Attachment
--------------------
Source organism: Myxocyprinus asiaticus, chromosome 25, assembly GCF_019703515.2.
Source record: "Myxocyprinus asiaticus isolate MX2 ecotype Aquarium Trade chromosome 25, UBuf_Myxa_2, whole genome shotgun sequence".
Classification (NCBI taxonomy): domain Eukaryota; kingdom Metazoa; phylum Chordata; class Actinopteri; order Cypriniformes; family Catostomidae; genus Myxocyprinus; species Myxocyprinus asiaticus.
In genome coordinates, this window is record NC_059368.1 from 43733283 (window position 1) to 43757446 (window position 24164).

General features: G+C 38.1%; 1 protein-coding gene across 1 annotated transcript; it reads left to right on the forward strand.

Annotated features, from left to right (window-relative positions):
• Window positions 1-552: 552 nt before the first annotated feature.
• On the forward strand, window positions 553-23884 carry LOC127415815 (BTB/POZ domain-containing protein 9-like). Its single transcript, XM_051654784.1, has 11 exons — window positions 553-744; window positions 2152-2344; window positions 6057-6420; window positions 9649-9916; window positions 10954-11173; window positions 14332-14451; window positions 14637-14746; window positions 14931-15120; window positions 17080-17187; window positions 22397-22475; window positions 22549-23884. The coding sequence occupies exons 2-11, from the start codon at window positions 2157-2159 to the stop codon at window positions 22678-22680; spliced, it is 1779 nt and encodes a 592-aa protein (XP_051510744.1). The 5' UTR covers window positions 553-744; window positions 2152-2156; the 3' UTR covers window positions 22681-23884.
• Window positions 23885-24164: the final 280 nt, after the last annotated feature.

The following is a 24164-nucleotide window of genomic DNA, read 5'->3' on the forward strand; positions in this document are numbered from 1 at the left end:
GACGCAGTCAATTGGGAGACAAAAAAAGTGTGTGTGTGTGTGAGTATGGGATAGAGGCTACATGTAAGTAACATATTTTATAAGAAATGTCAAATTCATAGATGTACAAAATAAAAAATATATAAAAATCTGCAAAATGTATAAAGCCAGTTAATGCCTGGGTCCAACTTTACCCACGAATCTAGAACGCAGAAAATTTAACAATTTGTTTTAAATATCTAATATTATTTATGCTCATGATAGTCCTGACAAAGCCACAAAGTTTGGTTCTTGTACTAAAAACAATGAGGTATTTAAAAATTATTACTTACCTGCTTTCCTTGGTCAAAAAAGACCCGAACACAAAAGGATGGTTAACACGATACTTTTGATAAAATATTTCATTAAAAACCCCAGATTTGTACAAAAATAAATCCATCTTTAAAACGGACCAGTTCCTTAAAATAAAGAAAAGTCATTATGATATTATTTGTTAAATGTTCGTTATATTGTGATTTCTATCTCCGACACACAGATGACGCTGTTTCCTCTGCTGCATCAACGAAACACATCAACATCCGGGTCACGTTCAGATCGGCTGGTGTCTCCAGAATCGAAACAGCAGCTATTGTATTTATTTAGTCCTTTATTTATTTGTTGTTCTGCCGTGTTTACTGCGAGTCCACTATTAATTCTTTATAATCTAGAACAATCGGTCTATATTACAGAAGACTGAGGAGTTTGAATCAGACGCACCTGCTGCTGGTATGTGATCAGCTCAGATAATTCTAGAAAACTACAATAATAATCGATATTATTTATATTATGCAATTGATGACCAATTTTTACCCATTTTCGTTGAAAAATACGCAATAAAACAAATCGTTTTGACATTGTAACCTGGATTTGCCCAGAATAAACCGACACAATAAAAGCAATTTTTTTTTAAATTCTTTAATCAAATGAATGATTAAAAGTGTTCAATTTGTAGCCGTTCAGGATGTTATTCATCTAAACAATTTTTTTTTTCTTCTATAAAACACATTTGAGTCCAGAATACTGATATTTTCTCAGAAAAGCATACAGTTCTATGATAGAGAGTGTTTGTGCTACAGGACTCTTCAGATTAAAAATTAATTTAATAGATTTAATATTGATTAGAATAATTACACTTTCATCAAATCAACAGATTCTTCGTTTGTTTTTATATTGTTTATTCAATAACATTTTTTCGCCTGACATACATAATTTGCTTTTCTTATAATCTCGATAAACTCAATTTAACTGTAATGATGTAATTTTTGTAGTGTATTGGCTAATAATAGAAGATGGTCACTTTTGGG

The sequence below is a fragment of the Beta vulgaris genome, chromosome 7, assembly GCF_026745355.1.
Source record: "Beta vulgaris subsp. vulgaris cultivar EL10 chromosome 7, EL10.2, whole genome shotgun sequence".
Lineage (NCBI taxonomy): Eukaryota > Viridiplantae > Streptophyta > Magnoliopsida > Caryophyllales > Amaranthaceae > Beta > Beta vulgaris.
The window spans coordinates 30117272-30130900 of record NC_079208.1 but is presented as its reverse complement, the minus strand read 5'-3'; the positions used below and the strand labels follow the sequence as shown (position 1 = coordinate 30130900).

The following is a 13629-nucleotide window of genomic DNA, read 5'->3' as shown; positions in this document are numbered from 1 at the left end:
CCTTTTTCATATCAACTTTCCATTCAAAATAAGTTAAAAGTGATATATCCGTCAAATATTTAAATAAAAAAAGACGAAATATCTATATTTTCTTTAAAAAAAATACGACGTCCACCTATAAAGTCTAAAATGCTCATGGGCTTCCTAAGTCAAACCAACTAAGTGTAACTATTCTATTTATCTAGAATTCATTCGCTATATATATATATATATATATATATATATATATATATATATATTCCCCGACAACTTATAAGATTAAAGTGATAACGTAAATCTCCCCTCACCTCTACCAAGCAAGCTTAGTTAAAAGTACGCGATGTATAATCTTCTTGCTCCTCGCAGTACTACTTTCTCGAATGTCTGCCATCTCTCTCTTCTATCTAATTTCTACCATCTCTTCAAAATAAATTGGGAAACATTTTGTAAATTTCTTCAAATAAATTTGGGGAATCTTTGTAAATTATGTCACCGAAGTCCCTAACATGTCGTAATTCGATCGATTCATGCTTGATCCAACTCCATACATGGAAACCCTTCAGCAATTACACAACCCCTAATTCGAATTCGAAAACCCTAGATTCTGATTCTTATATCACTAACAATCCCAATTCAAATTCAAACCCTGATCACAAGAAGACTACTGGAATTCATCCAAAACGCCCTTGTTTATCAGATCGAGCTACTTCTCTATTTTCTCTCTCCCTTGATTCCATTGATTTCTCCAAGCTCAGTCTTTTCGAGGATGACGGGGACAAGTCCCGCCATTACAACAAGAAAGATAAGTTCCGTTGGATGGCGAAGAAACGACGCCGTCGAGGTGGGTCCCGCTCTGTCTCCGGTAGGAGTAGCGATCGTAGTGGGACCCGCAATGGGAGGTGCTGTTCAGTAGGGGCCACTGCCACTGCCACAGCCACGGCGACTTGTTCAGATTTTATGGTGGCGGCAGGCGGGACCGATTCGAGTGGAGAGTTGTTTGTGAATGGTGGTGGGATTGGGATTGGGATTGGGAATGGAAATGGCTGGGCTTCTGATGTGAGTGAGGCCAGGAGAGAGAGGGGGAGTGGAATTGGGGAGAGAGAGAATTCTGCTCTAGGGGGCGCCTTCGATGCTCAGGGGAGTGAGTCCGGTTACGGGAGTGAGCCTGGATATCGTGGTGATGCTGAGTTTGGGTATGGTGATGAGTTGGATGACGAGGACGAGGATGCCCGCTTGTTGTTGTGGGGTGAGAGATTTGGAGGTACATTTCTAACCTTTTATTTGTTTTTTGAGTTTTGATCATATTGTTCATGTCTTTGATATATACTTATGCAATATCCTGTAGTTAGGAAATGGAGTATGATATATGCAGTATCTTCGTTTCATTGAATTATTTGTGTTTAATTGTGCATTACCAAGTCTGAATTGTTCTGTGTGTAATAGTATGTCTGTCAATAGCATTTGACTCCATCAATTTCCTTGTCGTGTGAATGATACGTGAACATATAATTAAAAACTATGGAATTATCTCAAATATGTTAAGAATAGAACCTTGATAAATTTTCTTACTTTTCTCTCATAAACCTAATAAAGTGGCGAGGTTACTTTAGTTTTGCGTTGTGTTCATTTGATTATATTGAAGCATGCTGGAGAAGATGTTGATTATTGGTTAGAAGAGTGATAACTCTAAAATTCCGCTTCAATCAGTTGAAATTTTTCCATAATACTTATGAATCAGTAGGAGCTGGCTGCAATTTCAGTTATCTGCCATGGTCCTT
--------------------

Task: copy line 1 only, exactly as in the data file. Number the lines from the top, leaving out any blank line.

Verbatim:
Source organism: Myxocyprinus asiaticus, chromosome 25, assembly GCF_019703515.2.